This might be the most exciting thing that’s happened to me in the midst of launching my first book. Last week, I reposted one of those perennial facebook memes:
Since I was reading The Little Book of Restorative Justice by Howard Zehr, I typed up the appropriate page 45 sentence:
To use an image that is more organic, we might diagram restorative justice as a flower.
My friends added quotes of their own, and then one of them posted this!
The request for light in the second part of the examen is, in essence, the honest version of Benedick’s exclamation in Shakespeare’s ‘Much Ado About Nothing’ regarding the power of love to transfigure our understanding of the world.
That’s mine! It’s from Arriving at Amen: Seven Catholic Prayers that Even I Can Offer.
I hadn’t even realized that writing a book meant that I had made something that could be used in bibliomancy.
If you’re curious, here’s a little more context for that quote:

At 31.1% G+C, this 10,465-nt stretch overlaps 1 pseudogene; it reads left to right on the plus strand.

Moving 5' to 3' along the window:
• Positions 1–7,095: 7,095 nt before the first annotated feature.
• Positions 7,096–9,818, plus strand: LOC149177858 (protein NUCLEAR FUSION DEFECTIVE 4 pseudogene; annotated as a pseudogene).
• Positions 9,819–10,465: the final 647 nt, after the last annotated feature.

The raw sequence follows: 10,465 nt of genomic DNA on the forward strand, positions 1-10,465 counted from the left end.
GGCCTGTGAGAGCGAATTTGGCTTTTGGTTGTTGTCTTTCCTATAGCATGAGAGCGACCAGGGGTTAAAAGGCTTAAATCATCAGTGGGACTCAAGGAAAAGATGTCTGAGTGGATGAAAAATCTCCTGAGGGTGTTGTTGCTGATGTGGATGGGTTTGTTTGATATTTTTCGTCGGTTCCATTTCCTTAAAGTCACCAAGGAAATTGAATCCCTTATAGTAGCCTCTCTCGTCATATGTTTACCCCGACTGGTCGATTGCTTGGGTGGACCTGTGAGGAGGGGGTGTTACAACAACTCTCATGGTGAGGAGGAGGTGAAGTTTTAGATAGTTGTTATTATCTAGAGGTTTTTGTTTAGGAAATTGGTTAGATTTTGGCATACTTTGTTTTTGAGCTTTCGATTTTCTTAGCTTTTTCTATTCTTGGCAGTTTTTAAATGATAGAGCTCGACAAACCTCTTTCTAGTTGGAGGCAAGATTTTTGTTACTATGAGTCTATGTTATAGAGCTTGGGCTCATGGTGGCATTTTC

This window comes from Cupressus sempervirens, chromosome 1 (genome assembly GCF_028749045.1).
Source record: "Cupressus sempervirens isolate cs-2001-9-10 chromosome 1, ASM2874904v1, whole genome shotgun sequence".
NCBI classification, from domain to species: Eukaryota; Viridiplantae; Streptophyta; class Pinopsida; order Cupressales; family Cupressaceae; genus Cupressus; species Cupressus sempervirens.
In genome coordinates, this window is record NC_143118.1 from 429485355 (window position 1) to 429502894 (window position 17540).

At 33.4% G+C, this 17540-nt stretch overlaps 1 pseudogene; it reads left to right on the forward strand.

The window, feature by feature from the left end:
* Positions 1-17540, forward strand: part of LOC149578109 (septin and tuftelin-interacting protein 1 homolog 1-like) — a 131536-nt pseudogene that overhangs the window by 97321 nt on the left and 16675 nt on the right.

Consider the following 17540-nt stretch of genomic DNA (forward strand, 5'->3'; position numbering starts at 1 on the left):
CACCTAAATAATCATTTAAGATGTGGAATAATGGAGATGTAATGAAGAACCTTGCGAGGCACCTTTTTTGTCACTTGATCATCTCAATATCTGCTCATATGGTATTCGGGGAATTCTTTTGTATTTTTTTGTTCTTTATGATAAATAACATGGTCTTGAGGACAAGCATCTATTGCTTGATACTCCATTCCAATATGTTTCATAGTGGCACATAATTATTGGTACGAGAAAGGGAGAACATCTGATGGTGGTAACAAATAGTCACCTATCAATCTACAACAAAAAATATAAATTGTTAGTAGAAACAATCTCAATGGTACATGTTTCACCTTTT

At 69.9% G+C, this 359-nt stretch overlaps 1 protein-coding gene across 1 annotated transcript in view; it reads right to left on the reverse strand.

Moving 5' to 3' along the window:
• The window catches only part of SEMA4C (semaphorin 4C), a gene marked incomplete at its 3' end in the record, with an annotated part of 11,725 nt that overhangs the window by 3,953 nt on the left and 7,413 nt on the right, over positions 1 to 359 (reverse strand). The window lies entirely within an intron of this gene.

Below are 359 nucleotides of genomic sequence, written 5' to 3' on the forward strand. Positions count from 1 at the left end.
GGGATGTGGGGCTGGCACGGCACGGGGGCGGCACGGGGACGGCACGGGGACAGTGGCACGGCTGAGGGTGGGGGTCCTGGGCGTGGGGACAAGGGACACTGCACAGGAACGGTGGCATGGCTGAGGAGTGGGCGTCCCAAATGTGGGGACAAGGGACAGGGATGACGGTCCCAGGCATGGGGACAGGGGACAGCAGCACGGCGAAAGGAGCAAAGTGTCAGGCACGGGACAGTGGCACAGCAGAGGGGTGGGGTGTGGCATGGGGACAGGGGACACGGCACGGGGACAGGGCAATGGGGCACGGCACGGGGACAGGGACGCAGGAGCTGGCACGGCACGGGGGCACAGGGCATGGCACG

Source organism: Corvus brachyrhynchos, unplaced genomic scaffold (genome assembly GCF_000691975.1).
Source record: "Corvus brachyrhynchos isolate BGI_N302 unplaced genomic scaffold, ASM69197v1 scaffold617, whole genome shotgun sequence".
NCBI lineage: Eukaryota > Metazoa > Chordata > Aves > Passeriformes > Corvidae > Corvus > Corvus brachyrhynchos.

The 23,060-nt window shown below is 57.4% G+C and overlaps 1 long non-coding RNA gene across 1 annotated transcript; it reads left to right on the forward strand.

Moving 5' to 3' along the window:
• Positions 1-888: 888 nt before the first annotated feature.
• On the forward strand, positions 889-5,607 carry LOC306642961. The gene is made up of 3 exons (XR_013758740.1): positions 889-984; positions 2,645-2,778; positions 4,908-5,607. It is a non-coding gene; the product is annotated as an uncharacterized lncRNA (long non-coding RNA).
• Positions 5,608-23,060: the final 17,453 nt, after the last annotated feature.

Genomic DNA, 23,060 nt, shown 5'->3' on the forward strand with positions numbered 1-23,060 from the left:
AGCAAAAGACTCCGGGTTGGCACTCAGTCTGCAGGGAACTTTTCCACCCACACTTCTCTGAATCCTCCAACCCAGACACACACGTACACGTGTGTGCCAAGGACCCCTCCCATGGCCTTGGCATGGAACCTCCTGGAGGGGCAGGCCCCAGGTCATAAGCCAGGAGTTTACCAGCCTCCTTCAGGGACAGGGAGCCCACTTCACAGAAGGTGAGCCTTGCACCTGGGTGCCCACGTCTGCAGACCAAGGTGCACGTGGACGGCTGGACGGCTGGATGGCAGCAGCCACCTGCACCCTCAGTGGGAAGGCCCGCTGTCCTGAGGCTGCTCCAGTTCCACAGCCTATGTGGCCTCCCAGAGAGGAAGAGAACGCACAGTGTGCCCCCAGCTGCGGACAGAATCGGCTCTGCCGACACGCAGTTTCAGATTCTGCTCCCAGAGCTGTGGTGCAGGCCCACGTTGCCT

The request for light in the second part of the Examen is, in essence, the honest version of the soldier Benedick’s exclamation in Shakespeare’s Much Ado About Nothing regarding the power love has to transfigure our understanding of the world. Seeing his friend in love, Benedick wonders aloud “May I be so converted and see with these eyes?” In the second stage of the Examen, I repeat his words, but leave off the question mark. I can sympathize with the stubborn Benedick, which is why I like borrowing his words. “Clarity” sounds safe and dull, a mere sharpening of the vision you already have, but Benedick understands that swapping out your perspective for someone else’s, even if the new vantage point is better, is transformative and more than a little bit scary.
And as a bonus: tomorrow’s the discussion I’m hosting on the Benedict Option. I’m running it in partnership with Fare Forward, and their editor, Peter Blair, has put together a list of his favorite readings that the attendees have been recommending to each other.